Hi Dave, I started a thread like this not so long back and I,m still picking the shrapnel out of my a**e Rolling Eyes
what goes around often comes back around but on this occasion I,m pleading the Fifth silent !!!!!!!!!!!!!

Alex e Bagpiper

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Re: "Japanese trees"

Post  Khaimraj Seepersad on Thu Mar 24, 2011 9:45 am

General Comment.

Is it,you are exhibiting for cash / medals, or for others to enjoy the viewing ?

Secondly, what is a natural design?
[1] A tree taken from the wild and having a top dress as far as tracery is concerned ?

[2] A tree where one takes the best aspects from nature, and there is some thinking to create a design ?

Just wondering.
Khaimraj

* The only real situation I am seeing here is when a tree is purchased and shown for cash or medals.
Which does not exist on my side.


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Re: "Japanese trees"

Post  fiona on Thu Mar 24, 2011 12:35 pm

Good points, Khaimraj. To me too it rather boils down to the purpose of a bonsai show - exhibition of works or competition? I much prefer the former.

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Re: "Japanese trees"

Post  ogie on Thu Mar 24, 2011 12:57 pm

fiona wrote:Good points, Khaimraj. To me too it rather boils down to the purpose of a bonsai show - exhibition of works or competition? I much prefer the former.

Right on the nose Fiona...when the days come all people will be happy for other having a great work and not envious deep within.It'll work.i hope we're near to that

Regards...Alex/Ogie

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Re: "Japanese trees"

Post  Khaimraj Seepersad on Thu Mar 24, 2011 1:27 pm

Fiona, Alex,

mind if I share a memory with you two.

Our Bonsai Society isn't very old, 94 or 96 [ too lazy to check ] and I wasn't really for it. I preferred as we first all met, as guys who grew trees, and visited each others homes. [ I see from a recently obtained Bonsai Today, John Naka did the same years ago - More power to Mr. Naka.]

Anyhow, at our first exhibition, under the roof of the Horticultural society, we were expected to create a display and then be judged on it for plastic medals - Laughing
Additionally, best Bonsai would also be judged - by whom ???
Well we all agreed we were just exhibiting and not really into medals. However, there was one member who had won the event for best Bonsai twice before and by us not entering any events he would lose his chance at a plastic cup.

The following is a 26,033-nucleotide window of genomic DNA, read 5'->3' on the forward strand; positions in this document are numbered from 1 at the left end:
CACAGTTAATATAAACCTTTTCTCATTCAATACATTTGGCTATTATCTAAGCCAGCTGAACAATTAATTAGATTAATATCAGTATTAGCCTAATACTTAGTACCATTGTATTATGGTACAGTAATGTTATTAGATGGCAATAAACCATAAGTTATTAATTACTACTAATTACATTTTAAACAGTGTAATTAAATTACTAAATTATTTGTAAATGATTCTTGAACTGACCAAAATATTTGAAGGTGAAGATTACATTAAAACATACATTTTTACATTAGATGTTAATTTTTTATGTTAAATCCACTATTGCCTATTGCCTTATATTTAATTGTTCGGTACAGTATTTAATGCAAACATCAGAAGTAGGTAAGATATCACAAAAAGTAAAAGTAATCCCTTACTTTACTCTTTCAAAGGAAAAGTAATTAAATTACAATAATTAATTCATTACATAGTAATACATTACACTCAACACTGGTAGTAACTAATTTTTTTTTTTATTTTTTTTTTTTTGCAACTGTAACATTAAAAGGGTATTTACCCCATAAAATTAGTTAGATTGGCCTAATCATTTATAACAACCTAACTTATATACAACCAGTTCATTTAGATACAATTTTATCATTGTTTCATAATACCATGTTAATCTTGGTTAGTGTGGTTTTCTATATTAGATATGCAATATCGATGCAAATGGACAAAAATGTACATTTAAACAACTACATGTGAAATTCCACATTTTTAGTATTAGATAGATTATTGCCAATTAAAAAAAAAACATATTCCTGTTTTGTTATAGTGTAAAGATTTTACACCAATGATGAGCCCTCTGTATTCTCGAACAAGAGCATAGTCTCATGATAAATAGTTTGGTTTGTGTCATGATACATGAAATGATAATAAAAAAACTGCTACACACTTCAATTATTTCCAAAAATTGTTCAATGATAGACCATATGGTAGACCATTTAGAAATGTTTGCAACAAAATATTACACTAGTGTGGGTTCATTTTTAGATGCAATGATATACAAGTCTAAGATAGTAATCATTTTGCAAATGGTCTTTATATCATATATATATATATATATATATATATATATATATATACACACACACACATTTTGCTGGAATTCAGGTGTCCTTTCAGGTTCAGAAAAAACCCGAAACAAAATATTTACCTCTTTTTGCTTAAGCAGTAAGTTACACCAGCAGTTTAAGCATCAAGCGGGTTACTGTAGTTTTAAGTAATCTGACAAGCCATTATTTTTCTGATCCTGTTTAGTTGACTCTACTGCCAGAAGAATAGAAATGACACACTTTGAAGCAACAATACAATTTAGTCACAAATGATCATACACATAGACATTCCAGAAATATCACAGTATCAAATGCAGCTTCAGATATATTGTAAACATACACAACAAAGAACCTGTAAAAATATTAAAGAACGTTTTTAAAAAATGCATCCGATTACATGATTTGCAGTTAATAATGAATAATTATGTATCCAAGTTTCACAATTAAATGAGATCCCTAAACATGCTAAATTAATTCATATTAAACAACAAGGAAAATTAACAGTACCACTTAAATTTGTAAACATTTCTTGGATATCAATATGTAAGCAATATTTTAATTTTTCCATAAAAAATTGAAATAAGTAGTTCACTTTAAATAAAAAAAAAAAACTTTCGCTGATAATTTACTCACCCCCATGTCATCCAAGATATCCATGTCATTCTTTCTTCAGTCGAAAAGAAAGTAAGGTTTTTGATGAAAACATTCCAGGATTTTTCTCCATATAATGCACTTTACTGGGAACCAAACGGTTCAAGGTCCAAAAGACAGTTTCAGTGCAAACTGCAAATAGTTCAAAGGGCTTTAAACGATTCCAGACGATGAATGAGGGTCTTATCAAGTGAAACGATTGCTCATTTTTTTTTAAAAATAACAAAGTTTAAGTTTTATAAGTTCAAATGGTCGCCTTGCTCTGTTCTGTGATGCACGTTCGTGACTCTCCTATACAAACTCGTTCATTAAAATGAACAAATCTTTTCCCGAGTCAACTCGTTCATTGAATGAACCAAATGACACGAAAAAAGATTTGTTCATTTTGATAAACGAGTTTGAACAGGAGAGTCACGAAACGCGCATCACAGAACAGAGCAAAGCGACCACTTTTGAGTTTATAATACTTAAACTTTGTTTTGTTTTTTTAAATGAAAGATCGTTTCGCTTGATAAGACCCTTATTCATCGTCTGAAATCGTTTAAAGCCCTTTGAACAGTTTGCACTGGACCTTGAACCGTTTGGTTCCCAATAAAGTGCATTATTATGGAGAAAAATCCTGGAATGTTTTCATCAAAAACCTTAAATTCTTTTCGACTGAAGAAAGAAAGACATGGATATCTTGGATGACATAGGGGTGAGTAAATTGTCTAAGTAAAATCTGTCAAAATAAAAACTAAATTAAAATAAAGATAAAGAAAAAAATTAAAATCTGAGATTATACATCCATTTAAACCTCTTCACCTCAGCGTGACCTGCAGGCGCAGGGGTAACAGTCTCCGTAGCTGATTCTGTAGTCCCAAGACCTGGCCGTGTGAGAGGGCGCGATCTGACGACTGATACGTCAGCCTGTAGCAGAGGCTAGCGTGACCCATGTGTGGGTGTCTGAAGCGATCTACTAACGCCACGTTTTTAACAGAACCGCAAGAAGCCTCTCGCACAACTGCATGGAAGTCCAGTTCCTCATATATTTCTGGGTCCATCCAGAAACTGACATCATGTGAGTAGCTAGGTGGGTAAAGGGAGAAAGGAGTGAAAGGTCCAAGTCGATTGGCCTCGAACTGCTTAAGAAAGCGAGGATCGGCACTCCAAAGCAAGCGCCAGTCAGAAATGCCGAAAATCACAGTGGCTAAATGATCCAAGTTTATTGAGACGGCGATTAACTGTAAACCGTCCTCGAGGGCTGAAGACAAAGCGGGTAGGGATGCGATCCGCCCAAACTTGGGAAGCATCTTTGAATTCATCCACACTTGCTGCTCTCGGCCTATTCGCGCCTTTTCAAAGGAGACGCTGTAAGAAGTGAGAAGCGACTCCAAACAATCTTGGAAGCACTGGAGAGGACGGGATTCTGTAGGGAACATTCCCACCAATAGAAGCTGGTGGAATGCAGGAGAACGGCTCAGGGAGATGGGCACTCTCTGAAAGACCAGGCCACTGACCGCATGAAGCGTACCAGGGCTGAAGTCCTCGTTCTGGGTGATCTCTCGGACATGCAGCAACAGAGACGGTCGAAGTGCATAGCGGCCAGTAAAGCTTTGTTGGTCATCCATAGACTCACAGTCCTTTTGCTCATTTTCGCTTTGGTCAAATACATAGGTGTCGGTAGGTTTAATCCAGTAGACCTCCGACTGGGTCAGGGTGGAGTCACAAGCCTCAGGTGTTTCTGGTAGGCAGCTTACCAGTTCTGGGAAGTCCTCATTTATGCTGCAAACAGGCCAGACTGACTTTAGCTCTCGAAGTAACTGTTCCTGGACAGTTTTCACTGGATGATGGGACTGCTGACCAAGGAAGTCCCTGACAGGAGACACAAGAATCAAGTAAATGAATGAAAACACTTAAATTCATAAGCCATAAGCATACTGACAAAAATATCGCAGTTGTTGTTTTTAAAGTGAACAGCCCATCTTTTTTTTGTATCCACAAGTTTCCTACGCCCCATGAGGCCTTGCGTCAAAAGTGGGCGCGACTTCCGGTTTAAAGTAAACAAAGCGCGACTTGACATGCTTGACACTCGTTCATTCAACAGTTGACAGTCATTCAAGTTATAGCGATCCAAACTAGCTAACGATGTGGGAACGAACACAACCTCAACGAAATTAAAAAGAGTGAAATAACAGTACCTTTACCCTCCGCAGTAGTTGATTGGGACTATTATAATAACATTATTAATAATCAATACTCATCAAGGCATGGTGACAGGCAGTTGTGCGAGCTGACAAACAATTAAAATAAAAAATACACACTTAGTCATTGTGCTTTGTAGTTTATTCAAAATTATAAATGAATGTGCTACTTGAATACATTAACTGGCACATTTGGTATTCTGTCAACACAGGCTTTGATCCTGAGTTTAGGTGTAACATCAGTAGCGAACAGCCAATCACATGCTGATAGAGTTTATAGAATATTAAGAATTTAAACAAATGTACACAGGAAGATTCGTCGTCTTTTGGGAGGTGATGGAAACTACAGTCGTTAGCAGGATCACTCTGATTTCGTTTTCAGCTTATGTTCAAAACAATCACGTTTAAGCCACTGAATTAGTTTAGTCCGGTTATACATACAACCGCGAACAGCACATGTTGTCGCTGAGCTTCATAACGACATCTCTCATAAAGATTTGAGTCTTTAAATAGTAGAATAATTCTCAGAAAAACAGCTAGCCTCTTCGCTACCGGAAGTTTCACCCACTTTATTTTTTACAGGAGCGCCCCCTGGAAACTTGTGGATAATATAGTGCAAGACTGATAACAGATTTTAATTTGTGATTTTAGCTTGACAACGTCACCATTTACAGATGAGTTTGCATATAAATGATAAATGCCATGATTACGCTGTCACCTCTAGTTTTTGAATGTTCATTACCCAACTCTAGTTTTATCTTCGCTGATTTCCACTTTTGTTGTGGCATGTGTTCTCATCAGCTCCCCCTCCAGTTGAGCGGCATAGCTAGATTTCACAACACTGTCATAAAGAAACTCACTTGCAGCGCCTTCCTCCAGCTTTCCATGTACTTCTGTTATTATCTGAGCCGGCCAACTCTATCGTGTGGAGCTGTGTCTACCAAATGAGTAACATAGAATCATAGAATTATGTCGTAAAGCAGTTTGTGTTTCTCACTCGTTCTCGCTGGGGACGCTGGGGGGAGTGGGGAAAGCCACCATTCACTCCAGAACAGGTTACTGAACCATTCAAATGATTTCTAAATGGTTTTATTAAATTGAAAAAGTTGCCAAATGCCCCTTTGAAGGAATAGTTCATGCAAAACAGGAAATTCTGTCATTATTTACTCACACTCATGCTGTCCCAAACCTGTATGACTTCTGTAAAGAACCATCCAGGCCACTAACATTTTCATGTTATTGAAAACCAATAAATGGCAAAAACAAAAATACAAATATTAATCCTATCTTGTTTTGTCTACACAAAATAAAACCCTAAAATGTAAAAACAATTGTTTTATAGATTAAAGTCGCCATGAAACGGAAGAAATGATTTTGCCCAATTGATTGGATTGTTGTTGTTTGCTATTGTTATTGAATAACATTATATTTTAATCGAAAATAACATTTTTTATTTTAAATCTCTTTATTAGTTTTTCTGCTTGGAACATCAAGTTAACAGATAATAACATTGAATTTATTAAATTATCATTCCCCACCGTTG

The Horticultural society, has always had a small corner for those who did Bonsai from say the 70's.
Trees were displayed in anything ---- cake pans for example and soil was clay with manure.

Anyhow, after the judging, if you saw the look on the member's face, it was as though he had actually lost something physical - an arm or a leg.

And that's when I began to understand why some enter judged events.
I felt really sorry for the member by the way and was always extra attentive to the person, until some years later, they dropped out of Bonsai completely.

The tree by the way was collected, reversing vehicle-saied , real stunner and with neglect died.
Until.
Khaimraj

* The Horticultural society has a standing rule [ since folk are always heading off to Miami to buy superior plants ] that it must be in your possession for 6 months at least, before it can be called yours and entered into competition.

AND some folk down here really get into competitions.

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Re: "Japanese trees"

Post  ogie on Thu Mar 24, 2011 1:47 pm

Hi Khaimraj,
I know exactly how you feel,same all over,people with openmindness like you will always encourage us to continue to share
Thanks,
Alex Smile

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Re: "Japanese trees"

Post  fiona on Thu Mar 24, 2011 1:57 pm

Khaimraj Seepersad wrote: Anyhow, at our first exhibition, under the roof of the Horticultural society, we were expected to create a display and then be judged on it for plastic medals - Laughing
Additionally, best Bonsai would also be judged - by whom ???
Well we all agreed we were just exhibiting and not really into medals. However, there was one member who had won the event for best Bonsai twice before and by us not entering any events he would lose his chance at a plastic cup.
Oh how much you have hit the nail on the head regarding the input of the Horticultural Socities. Over here they are a bane of our lives with their insistence on making everything a competition and awarding medals to trees because they are the best of a bad lot or, as happens, the only ones in the class. I have seen a tray of sycamore seedlings win the forest planting category just because it was the only one in the class. AND, even worse, it was awarded the medal because no-one dared tell its owner - an influential person in the horticultural world (or so he liked to think) - that his offering was not up to standard. Who mentioned politics earlier?

Nah, I'm not continuing down this line - it opens up so many bugbears and I have "coped" by keeping away from these types of events. But you are so right, Khaimraj in what you say IMHO.